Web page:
Mother is sentenced in children's deaths

April 23, 2001

Mother is sentenced in children's deaths

By BOB PARTLOW / Staff Writer, Martinsburg

Sara Louise HowardPhoto: RIC DUGAN / staff photographer

After a tongue lashing by Circuit Judge David Sanders Monday, Sara Louise Howard was sentenced to serve from 6 to 30 years in prison in connection with the deaths of her three children in a Nov. 13, 1999, house fire.


Under a plea agreement, Howard pleaded no contest to three counts of child neglect leading to death.

As part of the agreement hammered out in January, the prosecution dropped three counts of first-degree murder, three counts of felony murder, one count of arson and one count of child neglect unrelated to the fire.

Sanders said a "painstakingly thorough" pre-sentence review of all factors of the case painted a gruesome picture of how Howard's 3-year-old twins Corey and Brandi and their 4-year-old brother Mason had died.


He said blame fell on Howard, 38, for failing to try to save her children.

"Frankly, it makes a person sick to read accounts of this - the callousness, the coldness," he said of the actions outlined in the pre-sentence report prepared by a Berkeley County probation officer. The report, prepared as part of normal sentencing procedure, was not made public.

Howard had been charged with setting a fire in a downstairs chair of her house at 221. E. Liberty St., then climbing out a window in an upstairs bedroom where Brandi and Corey slept. Mason was in another upstairs room.

All three children died of smoke inhalation within a week of the fire.

Sanders said police and fire investigators accepted the pleas "but not with any enthusiasm."

He said only charges can be prosecuted that can be proven.

The more serious charges were dropped after scientific testing failed to turn up any trace of an accelerant in connection with the fire.

Lack of proof did not mean lack of responsibility, Sanders said. He accused Howard of abdicating her most basic responsibility to take care of those "who can't protect themselves or speak for themselves," her children. He said she climbed over the body of Corey on her way out of the house.

"They were victims of a very cruel failure to care or protect or to sustain their lives," Sanders said. He said that on the night of the fire, Howard put her own "selfish" interests above those of her children.

"She took the only things that mattered to her, her cigarettes, her cigarette lighter and her glasses," Sanders said.

He added: "The simplest things would have saved these children, the simplest act by the mother."

Sanders said Howard is incapable of having any more children.

"No other child will ever flow from this creature, this person before us, which is a good thing," Sanders said.

Howard said nothing at the hearing. She sat impassively as Sanders spoke, but was crying as she was led out of the courthouse.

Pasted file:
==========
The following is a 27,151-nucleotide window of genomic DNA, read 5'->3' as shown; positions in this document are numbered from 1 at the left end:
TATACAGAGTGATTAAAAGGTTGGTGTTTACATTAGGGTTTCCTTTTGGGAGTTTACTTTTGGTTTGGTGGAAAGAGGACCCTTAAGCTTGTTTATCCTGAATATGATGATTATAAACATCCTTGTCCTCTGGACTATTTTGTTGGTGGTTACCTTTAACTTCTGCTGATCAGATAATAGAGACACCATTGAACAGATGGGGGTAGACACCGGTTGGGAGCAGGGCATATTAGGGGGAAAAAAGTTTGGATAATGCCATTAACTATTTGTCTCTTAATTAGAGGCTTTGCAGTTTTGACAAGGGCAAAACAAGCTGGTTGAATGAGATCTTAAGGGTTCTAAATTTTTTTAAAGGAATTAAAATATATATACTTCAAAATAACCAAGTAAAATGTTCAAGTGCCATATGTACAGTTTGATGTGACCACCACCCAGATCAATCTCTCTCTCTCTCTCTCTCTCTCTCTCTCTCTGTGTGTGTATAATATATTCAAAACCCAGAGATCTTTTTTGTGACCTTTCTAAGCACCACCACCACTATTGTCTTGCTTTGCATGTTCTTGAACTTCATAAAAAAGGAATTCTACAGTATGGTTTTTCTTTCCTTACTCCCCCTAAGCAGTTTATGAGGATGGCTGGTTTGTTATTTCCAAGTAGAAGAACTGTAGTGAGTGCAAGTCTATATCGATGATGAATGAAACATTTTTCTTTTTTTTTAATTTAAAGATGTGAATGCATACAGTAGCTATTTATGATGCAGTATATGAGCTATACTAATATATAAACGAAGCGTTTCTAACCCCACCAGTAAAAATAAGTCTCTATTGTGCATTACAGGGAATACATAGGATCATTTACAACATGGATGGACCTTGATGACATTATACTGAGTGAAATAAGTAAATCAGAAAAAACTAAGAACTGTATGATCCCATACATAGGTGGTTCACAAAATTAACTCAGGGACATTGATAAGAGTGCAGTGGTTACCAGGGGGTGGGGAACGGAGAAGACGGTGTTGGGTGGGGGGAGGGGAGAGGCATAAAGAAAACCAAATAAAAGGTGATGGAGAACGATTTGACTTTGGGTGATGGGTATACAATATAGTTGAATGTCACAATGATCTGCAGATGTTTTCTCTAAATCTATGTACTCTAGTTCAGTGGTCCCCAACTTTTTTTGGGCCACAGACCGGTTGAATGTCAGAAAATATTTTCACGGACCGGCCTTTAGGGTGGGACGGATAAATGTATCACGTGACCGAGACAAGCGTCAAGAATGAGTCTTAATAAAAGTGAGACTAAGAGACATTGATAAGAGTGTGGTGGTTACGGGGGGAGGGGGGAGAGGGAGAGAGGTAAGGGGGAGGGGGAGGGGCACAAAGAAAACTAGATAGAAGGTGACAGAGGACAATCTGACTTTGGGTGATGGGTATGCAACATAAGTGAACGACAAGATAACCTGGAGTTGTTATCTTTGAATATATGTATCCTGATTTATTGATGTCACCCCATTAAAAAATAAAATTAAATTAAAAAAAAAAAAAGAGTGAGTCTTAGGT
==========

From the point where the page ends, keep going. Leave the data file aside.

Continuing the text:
Her attorney, Homer Speaker, did not comment.

Prosecutor Pamela Games-Neely said outside the courtroom that she believed Howard could have grabbed at least Corey as she climbed out the window of the house.

Defense lawyers have said the fire started accidentally and that Howard was awakened by the fire and panicked by the smoke. They have said she told police she tried to save the children.

Police and prosecutors focused on Howard to the exclusion of other possibilities, her attorneys have said.

Sanders spent about 20 minutes reviewing the case and acknowledged that no matter what investigators and others thought had happened, they could prove nothing beyond the neglect resulting in death charges.

"It is with a rather sickening, heavy feeling that this court accepts the plea," Sanders said. "In the end, here we are, back where we started. This court cannot force a different result of this case."

Games-Neely said that despite her personal beliefs, she could prove only the child neglect charge. She added, however, "I'm a believer in divine justice."

Sanders ended his comments on a similar note, telling Howard she had not heard the last of "the horrible circumstances you brought about."

"Exactly what happened that evening and whatever suppositions or hunches are there, no one will ever know except you and your maker," he said. "You will have to answer another day."

The sentence.

Sara Louise Howard was sentenced to serve two sentences of from three to 15 years each for the deaths of Corey Howard and Brandi Howard. The sentences will run consecutively, meaning one will follow the other.

She received the same sentence for Mason Howard's death, but that sentence will run concurrently with the second 3-to 15-year sentence because prosecutors said she might not have been able to save Mason under any circumstances.

Under state law, she will serve a maximum of 15 years if she causes no trouble in prison.

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